“Every object in any environment may be considered a nonverbal message input, subject to decoding by any suitable receiver within range,” writes George Nelson in How to See: Visual Adventures in a World God Never Made. The book, originally released in 1977 and now out in a new edition from Phaidon, is a “road map,” as the industrial designer puts it, to better visual literacy. Four decades following its initial publication, and in a world even more saturated with advertising, images, and consumer objects, How to See remains relevant in its consideration of our complacency and the value of paying attention.
“Nelson’s fascination with images proceeded from his obsession with something he called visual literacy, ‘an ability to decode nonverbal messages,’” writes Pentagram partner Michael Bierut, the designer of the 2017 edition, in an introduction. “He saw this as indispensable to our ability to think critically about the built environment, so often referred to as ‘man-made’ but which he wittily called ‘a world God never made.’” Nelson argues in How to See that “an overwhelming majority of adults, way over 90 percent, cannot see except in the most primitive sense, such as identifying the neighbor’s dog, or a traffic light.”
Nelson was especially equipped to write on critical looking; in his industrial and furniture designs, he left behind a vibrant legacy of playing cleverly with shapes and forms. His 1955 Coconut Chair is formed like a triangular slice of coconut, combining comfort with freedom of movement; his 1956 Marshmallow Sofa involves 18 padded discs hovering over a tubular steel frame. How to See was initially published by American furniture manufacturer Herman Miller, where Nelson was director of design from 1945 to 1972, influencing the aesthetics of midcentury interiors.
“It was Nelson’s central belief that design at any scale is a form of social communication and that, in his own words, ‘what matters is not so much the importance of the object — that is generally out of the designer’s control — as the emotional intensity with which the essentials have been explored and expressed,’” writes Karen Stein, executive director of the George Nelson Foundation, in a foreword.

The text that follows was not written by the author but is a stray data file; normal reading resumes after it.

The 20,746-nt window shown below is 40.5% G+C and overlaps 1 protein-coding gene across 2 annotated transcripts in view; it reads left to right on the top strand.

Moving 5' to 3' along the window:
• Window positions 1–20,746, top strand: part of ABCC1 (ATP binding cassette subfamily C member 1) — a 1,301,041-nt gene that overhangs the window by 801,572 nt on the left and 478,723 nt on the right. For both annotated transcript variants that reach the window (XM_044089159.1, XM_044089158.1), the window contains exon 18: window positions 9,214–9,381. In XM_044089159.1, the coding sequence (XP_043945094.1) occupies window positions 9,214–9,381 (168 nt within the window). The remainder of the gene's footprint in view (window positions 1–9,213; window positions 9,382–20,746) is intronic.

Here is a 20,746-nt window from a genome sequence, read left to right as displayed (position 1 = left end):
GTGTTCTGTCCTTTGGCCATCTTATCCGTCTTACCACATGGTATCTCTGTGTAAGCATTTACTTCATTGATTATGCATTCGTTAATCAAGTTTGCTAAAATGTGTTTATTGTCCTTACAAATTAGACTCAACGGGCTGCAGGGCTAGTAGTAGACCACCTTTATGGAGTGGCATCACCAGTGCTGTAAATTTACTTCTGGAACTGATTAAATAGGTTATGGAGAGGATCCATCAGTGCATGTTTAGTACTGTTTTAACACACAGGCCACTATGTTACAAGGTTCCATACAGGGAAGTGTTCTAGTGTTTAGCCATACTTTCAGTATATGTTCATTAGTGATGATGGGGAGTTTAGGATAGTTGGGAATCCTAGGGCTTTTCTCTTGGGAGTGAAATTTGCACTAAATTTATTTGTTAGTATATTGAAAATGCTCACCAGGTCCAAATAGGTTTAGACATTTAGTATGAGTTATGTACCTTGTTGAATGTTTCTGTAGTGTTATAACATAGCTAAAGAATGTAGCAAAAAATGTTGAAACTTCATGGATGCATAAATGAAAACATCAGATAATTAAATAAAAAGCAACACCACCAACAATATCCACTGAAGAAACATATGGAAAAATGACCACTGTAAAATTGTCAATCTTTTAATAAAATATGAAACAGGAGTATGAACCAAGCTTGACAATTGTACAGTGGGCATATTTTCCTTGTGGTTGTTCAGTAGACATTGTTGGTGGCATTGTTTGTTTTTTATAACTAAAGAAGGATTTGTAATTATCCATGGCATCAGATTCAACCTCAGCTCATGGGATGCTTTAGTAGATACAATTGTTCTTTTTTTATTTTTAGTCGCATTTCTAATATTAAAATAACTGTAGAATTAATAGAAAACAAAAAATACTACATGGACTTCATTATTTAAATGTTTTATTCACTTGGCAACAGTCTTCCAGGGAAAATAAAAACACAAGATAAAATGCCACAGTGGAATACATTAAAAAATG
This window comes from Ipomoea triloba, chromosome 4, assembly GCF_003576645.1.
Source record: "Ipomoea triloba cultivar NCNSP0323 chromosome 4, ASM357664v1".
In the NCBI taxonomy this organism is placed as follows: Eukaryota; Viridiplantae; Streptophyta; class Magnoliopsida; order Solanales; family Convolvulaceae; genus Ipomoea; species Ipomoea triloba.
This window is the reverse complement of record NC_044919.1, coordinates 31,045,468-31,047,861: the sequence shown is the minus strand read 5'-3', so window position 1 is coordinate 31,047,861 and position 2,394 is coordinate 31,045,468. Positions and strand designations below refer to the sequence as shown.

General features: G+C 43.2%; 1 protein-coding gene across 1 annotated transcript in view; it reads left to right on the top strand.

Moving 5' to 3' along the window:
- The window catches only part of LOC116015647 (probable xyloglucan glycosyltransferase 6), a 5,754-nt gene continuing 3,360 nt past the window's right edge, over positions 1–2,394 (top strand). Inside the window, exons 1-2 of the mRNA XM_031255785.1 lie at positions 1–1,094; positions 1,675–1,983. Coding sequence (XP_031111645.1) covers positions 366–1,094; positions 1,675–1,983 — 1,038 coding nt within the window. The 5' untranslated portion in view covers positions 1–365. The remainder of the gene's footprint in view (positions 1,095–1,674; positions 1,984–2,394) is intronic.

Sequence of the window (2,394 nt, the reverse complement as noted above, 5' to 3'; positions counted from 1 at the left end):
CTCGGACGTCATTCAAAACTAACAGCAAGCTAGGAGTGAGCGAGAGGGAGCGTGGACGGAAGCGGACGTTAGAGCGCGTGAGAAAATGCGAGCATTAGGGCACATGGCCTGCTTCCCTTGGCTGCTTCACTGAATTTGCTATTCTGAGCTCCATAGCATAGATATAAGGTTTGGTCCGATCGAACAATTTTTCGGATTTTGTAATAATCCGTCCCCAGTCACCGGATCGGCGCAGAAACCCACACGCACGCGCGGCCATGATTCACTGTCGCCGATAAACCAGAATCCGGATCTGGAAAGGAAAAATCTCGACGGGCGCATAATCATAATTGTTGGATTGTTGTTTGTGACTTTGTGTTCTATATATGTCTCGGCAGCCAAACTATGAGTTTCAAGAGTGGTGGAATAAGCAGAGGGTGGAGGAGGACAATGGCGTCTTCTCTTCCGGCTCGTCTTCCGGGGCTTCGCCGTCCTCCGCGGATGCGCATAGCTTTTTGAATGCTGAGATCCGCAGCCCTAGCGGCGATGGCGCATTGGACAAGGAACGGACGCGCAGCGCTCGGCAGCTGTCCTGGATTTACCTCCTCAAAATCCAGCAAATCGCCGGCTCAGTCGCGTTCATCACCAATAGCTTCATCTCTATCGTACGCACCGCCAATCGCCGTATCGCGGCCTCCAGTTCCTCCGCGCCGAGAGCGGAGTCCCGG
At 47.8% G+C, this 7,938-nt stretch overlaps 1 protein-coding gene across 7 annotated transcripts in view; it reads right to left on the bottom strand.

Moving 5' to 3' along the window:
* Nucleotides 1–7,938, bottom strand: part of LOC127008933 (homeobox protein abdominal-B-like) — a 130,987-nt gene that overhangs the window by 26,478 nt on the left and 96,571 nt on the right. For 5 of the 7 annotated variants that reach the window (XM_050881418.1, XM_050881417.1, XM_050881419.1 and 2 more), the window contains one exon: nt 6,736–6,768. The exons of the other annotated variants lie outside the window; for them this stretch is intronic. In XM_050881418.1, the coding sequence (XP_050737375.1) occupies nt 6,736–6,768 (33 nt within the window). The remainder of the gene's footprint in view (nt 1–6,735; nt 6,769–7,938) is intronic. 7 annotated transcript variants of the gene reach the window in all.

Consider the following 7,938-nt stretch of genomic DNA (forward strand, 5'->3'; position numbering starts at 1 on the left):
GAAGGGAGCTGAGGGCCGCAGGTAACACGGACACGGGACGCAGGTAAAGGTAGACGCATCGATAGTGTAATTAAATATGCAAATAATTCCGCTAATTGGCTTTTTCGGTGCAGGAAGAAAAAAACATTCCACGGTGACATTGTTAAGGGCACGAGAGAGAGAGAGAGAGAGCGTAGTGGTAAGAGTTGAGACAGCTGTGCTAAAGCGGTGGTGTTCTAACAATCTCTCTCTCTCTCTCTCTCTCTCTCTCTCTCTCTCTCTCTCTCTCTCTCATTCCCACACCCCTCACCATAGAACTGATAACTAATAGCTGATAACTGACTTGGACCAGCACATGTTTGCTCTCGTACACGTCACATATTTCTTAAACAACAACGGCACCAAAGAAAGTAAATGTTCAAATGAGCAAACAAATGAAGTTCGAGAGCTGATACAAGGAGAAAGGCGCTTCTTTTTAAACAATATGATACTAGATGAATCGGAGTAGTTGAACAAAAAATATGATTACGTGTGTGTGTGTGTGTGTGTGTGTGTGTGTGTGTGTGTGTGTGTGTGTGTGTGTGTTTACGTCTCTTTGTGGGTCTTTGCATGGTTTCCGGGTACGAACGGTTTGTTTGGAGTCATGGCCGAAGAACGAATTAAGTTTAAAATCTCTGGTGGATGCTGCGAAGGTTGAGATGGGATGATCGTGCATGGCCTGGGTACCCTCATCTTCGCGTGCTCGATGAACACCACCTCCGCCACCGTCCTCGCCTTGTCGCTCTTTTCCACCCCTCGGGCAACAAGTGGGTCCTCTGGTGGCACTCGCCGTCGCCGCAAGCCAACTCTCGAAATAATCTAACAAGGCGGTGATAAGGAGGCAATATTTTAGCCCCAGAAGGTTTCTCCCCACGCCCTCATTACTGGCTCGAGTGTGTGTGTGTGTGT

Similar to Bruno Munari in his 1960s books on the square, circle, and triangle, Nelson is omnivorous in his taste for examples. The “visual interruption” section includes an old Long Island windmill nearly hidden by modern cars and street lamps, as well as the harmony of a Henry Moore sculpture disrupted by chaotic streets signs and traffic. Nelson acknowledges that a more accurate title for the book would be How I See: as Bierut notes, the designer never went out without a camera around his neck, and all the photographs reflect his view of the world as he sifted observations from the visual pollution. “Does anyone ever notice a street corner, judge it in terms of decency, effectiveness, amenity? I don’t know. Have you ever really looked at one?” Nelson asks.
The new Phaidon edition restores original content that was missing from recent reissues, while also reinstating the subtitle of the first hardback edition: “Visual Adventures in a World God Never Made.” And it is very much about the human-made environment, with its repetition, anomalies, and objects all screaming non-verbally for attention. The last visual exercise in the book is simply “bread,” a study of the symbolism, tastes, commercialization, and shapes of the food, which so often in the 20th century comes as a packaged, mass-produced loaf. “So the long and glorious history of bread ends with it as the perfect textureless standardized loaf, predictable, fabricated with trustworthy synthetics, the dream food for the nonpeople,” Nelson writes, before adding “that quite a few people are learning to bake, again.” Bread, like any sewer cover, street bench, traffic light, or public sculpture, is always being reinterpreted by its beholders.
George Nelson’s How to See: Visual Adventures in a World God Never Made is published by Phaidon.